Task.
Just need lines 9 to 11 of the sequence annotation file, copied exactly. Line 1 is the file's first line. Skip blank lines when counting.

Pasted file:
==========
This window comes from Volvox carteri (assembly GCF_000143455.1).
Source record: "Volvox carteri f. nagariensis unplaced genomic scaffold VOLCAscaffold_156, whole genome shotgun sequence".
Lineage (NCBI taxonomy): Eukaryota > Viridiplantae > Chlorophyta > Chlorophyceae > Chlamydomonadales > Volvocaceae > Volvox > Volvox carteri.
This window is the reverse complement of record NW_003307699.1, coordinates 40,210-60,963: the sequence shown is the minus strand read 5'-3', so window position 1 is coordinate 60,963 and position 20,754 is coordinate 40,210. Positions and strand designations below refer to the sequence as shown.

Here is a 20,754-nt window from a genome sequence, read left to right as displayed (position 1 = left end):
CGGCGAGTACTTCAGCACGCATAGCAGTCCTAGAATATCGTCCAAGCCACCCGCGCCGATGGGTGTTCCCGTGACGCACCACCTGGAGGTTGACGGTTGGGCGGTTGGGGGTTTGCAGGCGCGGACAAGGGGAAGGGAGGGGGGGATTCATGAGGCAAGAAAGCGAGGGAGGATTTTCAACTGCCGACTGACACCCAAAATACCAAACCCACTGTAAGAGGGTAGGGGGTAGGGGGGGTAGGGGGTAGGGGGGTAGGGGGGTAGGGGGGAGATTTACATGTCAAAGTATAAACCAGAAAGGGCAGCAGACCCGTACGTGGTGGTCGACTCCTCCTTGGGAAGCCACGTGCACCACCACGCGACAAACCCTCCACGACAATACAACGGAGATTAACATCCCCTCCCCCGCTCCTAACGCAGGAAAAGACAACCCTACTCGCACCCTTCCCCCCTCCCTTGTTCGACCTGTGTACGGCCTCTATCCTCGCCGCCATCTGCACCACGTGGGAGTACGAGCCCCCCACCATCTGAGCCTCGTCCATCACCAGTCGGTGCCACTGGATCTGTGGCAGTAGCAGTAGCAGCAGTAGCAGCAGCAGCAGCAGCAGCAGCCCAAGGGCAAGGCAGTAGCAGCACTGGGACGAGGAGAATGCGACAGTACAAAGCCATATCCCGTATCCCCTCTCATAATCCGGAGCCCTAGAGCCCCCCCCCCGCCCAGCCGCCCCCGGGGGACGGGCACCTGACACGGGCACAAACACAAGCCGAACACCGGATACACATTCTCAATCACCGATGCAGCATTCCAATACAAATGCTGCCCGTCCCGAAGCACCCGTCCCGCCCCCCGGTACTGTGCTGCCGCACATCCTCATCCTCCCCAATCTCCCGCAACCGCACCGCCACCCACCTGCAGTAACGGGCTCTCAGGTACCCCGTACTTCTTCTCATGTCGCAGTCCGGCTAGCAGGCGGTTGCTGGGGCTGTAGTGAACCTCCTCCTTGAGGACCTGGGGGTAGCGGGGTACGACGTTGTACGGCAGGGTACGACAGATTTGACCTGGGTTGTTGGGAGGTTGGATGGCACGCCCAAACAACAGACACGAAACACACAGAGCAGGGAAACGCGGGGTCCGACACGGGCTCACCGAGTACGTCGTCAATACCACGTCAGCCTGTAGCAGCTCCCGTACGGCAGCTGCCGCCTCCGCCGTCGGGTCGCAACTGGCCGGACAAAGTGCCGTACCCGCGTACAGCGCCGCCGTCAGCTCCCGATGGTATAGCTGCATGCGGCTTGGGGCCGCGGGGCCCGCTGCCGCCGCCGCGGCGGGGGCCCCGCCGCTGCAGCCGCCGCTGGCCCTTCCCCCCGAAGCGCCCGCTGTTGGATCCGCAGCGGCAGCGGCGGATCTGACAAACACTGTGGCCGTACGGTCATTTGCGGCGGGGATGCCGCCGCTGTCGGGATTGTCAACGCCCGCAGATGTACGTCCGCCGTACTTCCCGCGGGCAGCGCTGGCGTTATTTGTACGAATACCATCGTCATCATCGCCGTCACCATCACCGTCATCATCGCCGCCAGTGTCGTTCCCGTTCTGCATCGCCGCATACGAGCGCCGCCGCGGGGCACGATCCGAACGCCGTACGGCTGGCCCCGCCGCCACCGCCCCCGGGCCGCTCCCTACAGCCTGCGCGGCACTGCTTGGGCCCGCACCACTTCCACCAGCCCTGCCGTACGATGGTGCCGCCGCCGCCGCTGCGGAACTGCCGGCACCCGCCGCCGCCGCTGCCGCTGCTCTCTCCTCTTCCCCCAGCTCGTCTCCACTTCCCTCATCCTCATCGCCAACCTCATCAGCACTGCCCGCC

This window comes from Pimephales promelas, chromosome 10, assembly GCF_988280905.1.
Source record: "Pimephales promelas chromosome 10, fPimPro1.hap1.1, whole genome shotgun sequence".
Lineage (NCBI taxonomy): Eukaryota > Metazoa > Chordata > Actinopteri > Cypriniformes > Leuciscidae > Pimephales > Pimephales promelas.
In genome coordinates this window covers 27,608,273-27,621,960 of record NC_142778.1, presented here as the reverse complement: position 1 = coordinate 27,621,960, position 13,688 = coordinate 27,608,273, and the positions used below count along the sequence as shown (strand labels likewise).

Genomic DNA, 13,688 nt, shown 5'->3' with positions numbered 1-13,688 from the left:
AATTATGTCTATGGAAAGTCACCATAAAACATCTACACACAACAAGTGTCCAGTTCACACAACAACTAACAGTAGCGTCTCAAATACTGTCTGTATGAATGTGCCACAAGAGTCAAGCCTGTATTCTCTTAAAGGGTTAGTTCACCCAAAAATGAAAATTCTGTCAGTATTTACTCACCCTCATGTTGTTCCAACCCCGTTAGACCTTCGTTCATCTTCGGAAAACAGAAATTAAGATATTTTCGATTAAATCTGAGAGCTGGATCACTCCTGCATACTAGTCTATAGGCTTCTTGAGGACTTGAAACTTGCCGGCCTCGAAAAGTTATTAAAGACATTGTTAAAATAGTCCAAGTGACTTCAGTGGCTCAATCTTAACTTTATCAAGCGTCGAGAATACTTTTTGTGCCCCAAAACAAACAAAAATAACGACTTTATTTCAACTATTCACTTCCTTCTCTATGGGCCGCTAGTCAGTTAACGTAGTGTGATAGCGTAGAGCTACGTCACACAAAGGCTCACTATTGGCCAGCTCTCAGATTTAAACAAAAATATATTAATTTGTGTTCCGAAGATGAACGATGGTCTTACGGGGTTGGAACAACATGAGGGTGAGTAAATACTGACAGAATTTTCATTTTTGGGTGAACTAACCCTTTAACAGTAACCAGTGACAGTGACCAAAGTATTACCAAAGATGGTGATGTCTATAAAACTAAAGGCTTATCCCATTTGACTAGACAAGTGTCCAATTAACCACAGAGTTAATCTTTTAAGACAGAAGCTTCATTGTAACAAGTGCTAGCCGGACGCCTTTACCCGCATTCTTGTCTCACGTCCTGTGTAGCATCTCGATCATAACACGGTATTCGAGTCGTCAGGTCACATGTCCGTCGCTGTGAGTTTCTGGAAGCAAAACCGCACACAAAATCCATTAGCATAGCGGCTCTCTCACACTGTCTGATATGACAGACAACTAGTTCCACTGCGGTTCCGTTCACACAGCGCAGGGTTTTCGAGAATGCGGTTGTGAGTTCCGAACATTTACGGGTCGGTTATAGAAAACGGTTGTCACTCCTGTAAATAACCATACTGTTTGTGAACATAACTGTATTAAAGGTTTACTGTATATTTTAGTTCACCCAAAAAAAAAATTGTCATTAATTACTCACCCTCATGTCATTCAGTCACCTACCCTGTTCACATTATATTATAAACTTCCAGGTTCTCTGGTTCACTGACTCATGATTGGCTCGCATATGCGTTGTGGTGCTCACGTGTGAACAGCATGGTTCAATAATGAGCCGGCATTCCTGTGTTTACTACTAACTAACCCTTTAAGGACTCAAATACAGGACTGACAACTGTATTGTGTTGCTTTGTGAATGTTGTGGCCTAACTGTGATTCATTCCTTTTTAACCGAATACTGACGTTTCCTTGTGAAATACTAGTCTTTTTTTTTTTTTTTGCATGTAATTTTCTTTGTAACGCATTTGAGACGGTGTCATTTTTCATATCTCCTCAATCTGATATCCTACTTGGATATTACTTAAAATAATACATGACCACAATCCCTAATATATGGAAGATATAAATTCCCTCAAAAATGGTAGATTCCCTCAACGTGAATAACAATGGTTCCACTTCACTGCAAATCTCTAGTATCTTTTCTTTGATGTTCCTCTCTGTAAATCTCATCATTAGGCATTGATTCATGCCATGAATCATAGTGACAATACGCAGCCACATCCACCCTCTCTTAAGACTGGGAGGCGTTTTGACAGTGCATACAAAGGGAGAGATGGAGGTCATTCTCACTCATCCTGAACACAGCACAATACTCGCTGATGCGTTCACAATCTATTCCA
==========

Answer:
Lineage (NCBI taxonomy): Eukaryota > Metazoa > Chordata > Actinopteri > Cypriniformes > Leuciscidae > Pimephales > Pimephales promelas.
In genome coordinates this window covers 27,608,273-27,621,960 of record NC_142778.1, presented here as the reverse complement: position 1 = coordinate 27,621,960, position 13,688 = coordinate 27,608,273, and the positions used below count along the sequence as shown (strand labels likewise).

Genomic DNA, 13,688 nt, shown 5'->3' with positions numbered 1-13,688 from the left: